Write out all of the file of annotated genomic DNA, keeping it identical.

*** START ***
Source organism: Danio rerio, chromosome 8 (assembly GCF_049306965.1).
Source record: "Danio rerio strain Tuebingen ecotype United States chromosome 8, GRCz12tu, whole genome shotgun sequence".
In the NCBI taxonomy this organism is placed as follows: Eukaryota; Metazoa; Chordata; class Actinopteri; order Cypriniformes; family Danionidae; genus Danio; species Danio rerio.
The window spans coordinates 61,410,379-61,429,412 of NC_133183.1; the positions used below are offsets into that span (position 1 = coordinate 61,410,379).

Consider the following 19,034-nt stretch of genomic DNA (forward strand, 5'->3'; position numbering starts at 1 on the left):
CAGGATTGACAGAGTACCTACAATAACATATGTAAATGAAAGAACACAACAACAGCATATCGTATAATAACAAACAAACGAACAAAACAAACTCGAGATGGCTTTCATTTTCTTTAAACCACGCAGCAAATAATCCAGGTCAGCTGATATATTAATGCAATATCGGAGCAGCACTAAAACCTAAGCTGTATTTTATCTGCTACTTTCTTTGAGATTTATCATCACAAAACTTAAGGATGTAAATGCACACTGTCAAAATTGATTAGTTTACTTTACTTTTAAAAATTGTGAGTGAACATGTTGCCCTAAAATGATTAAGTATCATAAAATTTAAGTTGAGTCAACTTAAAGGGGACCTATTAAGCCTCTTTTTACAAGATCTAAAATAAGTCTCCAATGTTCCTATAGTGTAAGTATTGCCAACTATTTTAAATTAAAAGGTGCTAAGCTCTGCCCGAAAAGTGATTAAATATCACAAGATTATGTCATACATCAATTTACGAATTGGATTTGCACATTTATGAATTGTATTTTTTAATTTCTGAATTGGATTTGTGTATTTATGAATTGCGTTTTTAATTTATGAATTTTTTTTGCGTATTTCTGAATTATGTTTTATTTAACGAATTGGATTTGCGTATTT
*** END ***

Source organism: Danio rerio, chromosome 8 (assembly GCF_049306965.1).
Source record: "Danio rerio strain Tuebingen ecotype United States chromosome 8, GRCz12tu, whole genome shotgun sequence".
In the NCBI taxonomy this organism is placed as follows: Eukaryota; Metazoa; Chordata; class Actinopteri; order Cypriniformes; family Danionidae; genus Danio; species Danio rerio.
The window spans coordinates 61,410,379-61,429,412 of NC_133183.1; the positions used below are offsets into that span (position 1 = coordinate 61,410,379).

Consider the following 19,034-nt stretch of genomic DNA (forward strand, 5'->3'; position numbering starts at 1 on the left):
CAGGATTGACAGAGTACCTACAATAACATATGTAAATGAAAGAACACAACAACAGCATATCGTATAATAACAAACAAACGAACAAAACAAACTCGAGATGGCTTTCATTTTCTTTAAACCACGCAGCAAATAATCCAGGTCAGCTGATATATTAATGCAATATCGGAGCAGCACTAAAACCTAAGCTGTATTTTATCTGCTACTTTCTTTGAGATTTATCATCACAAAACTTAAGGATGTAAATGCACACTGTCAAAATTGATTAGTTTACTTTACTTTTAAAAATTGTGAGTGAACATGTTGCCCTAAAATGATTAAGTATCATAAAATTTAAGTTGAGTCAACTTAAAGGGGACCTATTAAGCCTCTTTTTACAAGATCTAAAATAAGTCTCCAATGTTCCTATAGTGTAAGTATTGCCAACTATTTTAAATTAAAAGGTGCTAAGCTCTGCCCGAAAAGTGATTAAATATCACAAGATTATGTCATACATCAATTTACGAATTGGATTTGCACATTTATGAATTGTATTTTTTAATTTCTGAATTGGATTTGTGTATTTATGAATTGCGTTTTTAATTTATGAATTTTTTTTGCGTATTTCTGAATTATGTTTTATTTAACGAATTGGATTTGCGTATTT